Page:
ING DIRECT, Australia’s fifth largest retail bank, has launched its first quarterly Financial Wellbeing Index. It provides unparalleled insights into how Australian households are managing personal money matters, and over the second quarter of 2010 household financial wellbeing has enjoyed a significant upswing.
Results for the June quarter 2010 (Q2)
- Financial wellbeing has improved since the first quarter of 2010 (Q1).
- Households are more comfortable personal debt than any other aspect of financial wellbeing.
- Australians are working hard to pay off personal debt. The median mortgage balance is currently $175,509, down from $177,259 in Q1.
- Median credit card debt per household has fallen from $1,802 in Q1 to$1,673 in Q2.
- Efforts to pay down debt have seen personal savings suffer. The median value of household savings in Q2 was $6,848, down from $7,677 in Q1.
Financial wellbeing is improving
The ING DIRECT Financial Wellbeing Index rates household comfort levels across the six key aspects of personal financial wellbeng including credit card and mortgage debt, household income, personal savings and investments, and ability to meet regular bills. Our respondents rated their personal comfort level across each area on a scale from 1 (‘very uncomfortable’) to 7(‘very comfortable’). The average of these scores is indexed to the scale midpoint, so that a score of 4 has an Index value of 100.
In the first quarter of 2010 (Q1), the ING DIRECT Financial Wellbeing Index stood at 108. By the second quarter of the year (Q2) the Index had risen to 113 indicating a noteworthy rise in household financial wellbeing.
Mortgages prove no problem for Australian home owners
Despite a string of rate hikes earlier in 2010, Australian home owners are more comfortable with long term debt (mortgage plus personal loans) than any other aspect of their financial wellbeing. The comfort level of 6.5 (out of a possible 7) is the highest across each of the six focus areas.
Mortgage holders are working hard to pay off their loan. The median mortgage nationally is $175,509 down from $177,259 in Q1. Almost one in two (48%) mortgage holders are ahead with their loan, up from 46% in Q1. Only 3% say they are falling behind with their loan.
Cutting back card debt – 55% very comfortable
Households are comfortable with credit card debt too. The majority of cardholders (61%) pay off their card in full each month, up from 58% in Q1. As a result, median card debt per household has fallen to $1,673 in Q2, down from $1,802 in Q1.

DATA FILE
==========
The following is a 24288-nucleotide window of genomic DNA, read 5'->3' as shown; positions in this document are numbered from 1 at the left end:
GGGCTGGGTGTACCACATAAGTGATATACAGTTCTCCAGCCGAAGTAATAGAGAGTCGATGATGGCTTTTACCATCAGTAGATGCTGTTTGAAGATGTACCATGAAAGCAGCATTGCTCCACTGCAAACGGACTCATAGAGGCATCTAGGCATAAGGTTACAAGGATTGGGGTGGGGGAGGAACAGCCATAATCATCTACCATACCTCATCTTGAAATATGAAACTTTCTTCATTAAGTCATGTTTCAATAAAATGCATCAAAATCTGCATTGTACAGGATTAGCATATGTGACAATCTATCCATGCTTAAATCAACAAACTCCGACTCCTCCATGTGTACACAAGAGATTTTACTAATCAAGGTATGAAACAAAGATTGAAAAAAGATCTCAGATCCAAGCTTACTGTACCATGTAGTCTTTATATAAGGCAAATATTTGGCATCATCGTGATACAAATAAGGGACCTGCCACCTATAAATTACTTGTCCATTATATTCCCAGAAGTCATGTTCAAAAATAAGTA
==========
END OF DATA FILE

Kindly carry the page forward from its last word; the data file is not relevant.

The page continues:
Scaled back balances have seen the number of households who are ‘very comfortable’ with their card debt rise from 49% in Q1 to 55% in Q2. Only 13% are ‘very uncomfortable’ with their credit card debt.
Incomes rising – 82% ‘comfortable’
As the labour market returns to normal, households are more content with their income and comfort levels rose from 4.0 to 4.3 over the last quarter. The vast majority of households (82%) are comfortable with their income. Nationally, the median annual household income is $63,571.
17% finding it hard to meet bills
Despite rising living costs, comfort with household bills scored an overall rating of 4.0 in both Q1 and Q2. However 17% of households are struggling to meet bills, up from 15% in Q1.
Savings our chief concern ‐ 17% have none
Personal savings is the Achilles heel of Australia. Comfort with personal savings rated just 3.6 out of 7, the lowest across the six focus areas. This concern reflects a shrinking pool of household savings ‐ the median value of spare cash per household fell from $7,677 in Q1 to $6,848 in Q2.
Alarmingly, 17% of Australians say they have no savings at all. This isn’t limited to low income households ‐ 11% of households earning annual incomes of $100,000‐plus report having zero savings.
Long term investments put on back burner while we focus on debt
Australians lack confidence in their long term investments. The overall comfort score of 3.9 reflects low levels of investments outside the family home. One in four households has less than $50,000 in assets; 15% of respondents have no investments at all.
ING DIRECT CEO Don Koch said, “The ING DIRECT Financial Wellbeing Index gives extraordinary new insights into the financial welfare of Australian households. What we’re seeing at present is a big effort by households to scale back personal debt.”
“Whether it’s fallout from the global financial crisis or lessons learned from the Greek debt crisis, many Australians have reduced their home loan and credit card balances over the last quarter. The effort is all the more significant as this period included two rises in the official cash rate.”
“We’re now more comfortable about our debt levels than any other aspect of financial wellbeing but it’s come at the cost of persnal savings. In many households the pool of spare cash is drying up, and this poses a real threat if unexpected bills crop up” Mr Koch said.
Mr David Breen
The ING DIRECT Household Financial Wellbeing Index was complied by Galaxy Research from the online responses of 1,008 households recorded in April 2010 (Q1) and July 2010 (Q2).
The data was weighted by region and household size to reflect the Australian household population based on the 2006 census. The level of savings reported in the study is also calibrated to APRA national bank total deposits (households) to ensure accuracy of household savings levels.
About ING DIRECT
ING DIRECT began operating in Australia in 1999. By doing business online, over the phone and through intermediaries, ING DIRECT keeps it overheads low and passes the savings onto customers in the form of competitive rates. Today, ING Direct has grown to become Australia’s fifth largest retail bank, with around $21 billion in deposits, more than $37 billion in mortgages and more than 1.4 million customers.